In 2008's New Avengers #49 (Brian Michael Bendis, Billy Tan), the world was still reeling from the Secret Invasion, where Skrull agents had replaced key figures in the superhero community. One of the Skrulls had taken the role of Tony Stark's butler Jarvis who ran away with Luke Cage's child. To get his daughter back, Cage made a deal to join Norman Osborn's Dark Avengers. One of the Dark Avengers was Mac Gargan posing as Spider-Man with the Venom symbiote.

The team went to the Raft to interrogate two Skrull officers who refused to talk. To loosen the lips of the second Skrull, Venom took a bite of the first, eating him all the way down to the waist. Remember we mentioned how Venom loved brains? That got the remaining Skrull talking.



In Venom #12, a secret organization held the Venom symbiote and tried to get it to bond with a new host, but the symbiote would just kill anyone who came into its cell. In desperation, the organization sent in two hosts: a serial killer from prison and a mental patient. The plan worked... sort of.

The symbiote grabbed the two hosts and absorbed memories from both, learning that the serial killer had actually killed four men for raping him while in prison. The Venom symbiote took over the mental patient and pounced on the prisoner while yelling, "It's going to happen again!" While we didn't see the outcome, it's implied the symbiote raped the prisoner before killing him. Even without a host, the symbiote is sadistic.


first appearance of she-venom

Anne Weying had a rough time as Eddie Brock's ex-wife, but the worst moment came in 1995's Venom: Sinner Takes All #2 by Larry Hama and Greg Luzniak. The Sin-Eater was hunting her down for her so-called "sins" and Venom tried to protect her. When Sin-Eater shot her, Venom merged his symbiote onto her to heal her, turning her into She-Venom.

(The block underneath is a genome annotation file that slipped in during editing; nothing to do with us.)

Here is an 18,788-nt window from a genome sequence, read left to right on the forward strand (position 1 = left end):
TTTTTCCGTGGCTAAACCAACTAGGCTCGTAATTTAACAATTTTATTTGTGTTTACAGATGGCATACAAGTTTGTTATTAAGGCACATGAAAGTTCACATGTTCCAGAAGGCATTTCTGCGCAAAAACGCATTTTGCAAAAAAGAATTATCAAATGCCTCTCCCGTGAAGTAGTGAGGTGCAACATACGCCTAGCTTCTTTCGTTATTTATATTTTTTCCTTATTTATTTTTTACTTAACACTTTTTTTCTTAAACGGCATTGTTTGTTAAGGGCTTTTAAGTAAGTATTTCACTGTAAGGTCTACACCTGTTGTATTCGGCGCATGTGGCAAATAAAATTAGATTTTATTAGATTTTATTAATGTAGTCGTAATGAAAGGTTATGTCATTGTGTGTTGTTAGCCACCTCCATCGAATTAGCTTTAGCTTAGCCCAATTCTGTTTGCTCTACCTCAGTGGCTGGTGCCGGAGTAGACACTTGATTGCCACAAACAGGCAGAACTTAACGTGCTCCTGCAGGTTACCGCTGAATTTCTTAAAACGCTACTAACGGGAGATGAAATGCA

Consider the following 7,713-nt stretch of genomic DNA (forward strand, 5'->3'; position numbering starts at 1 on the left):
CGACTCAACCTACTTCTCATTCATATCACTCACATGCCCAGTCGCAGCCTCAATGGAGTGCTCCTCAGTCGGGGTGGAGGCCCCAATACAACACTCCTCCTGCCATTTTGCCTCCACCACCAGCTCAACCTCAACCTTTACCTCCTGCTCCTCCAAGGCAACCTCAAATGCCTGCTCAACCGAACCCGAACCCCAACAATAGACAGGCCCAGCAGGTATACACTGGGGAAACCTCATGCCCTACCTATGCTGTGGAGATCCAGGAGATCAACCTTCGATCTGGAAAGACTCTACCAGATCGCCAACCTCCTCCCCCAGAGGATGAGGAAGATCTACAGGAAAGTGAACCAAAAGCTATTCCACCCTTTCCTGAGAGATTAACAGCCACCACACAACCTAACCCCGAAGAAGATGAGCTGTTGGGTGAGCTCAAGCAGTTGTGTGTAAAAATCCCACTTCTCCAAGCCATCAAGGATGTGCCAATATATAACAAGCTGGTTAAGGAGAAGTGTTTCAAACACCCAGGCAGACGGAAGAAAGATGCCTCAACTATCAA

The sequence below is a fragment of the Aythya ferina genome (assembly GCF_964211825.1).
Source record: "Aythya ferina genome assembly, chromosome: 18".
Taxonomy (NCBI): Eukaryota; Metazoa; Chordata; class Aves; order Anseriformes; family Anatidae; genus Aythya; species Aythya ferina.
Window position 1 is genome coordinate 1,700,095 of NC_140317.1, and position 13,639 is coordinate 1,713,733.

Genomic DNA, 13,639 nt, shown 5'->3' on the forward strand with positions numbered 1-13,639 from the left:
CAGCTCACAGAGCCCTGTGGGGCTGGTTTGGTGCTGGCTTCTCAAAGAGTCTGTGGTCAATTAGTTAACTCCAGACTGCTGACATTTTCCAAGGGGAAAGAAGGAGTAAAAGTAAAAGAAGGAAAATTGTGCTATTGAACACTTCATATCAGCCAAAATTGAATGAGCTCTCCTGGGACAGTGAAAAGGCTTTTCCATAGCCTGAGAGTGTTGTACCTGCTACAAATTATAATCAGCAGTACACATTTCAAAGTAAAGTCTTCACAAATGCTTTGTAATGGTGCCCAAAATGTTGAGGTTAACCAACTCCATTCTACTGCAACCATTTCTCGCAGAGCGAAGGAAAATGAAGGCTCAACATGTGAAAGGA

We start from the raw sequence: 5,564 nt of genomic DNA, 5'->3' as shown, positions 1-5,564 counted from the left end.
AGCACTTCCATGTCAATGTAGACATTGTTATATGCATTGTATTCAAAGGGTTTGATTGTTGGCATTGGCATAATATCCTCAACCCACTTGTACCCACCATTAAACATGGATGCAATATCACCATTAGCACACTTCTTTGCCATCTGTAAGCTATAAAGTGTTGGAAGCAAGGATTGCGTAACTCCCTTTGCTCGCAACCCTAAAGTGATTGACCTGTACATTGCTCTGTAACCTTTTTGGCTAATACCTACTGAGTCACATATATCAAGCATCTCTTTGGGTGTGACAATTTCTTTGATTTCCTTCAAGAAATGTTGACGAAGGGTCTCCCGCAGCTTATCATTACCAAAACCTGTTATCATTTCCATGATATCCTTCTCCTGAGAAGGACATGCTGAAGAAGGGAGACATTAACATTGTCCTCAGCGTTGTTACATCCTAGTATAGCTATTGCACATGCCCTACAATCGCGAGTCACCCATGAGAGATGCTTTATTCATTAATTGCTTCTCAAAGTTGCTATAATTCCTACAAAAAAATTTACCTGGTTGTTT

As She-Venom, she killed, but didn't enjoy it as much as Eddie Brock. In fact, she was horrified by it. Later on, Brock sent the symbiote through the phone lines to infect Weying again, and she couldn't handle what she had done anymore. She jumped out of her apartment window, ending her emotional torment. It's not easy being Venom.



In 2003, Daniel Way and Francisco Herrera launched a new Venom series with a secret organization called the Ararat Foundation, determined to take control of the symbiote and use it to conquer the world. To do that, the Foundation sent bald female clones named Vic and Frankie into Canada to recover the symbiote by any means necessary.

During the series, it became clear the symbiote wasn't the first one that bonded with Eddie Brock, but a clone of the original. In Venom #11, flashbacks revealed where the clone came from. During a fight with the Fantastic Four, Venom french kissed the Thing. Literally. As Venom forced its tongue into Thing's stomach, the Human Torch chopped off the tongue and Thing coughed the severed piece up, where it later grew into its own entity. Truly disgusting.

What's the best and worst you've seen Venom DO? Let us know in the comments!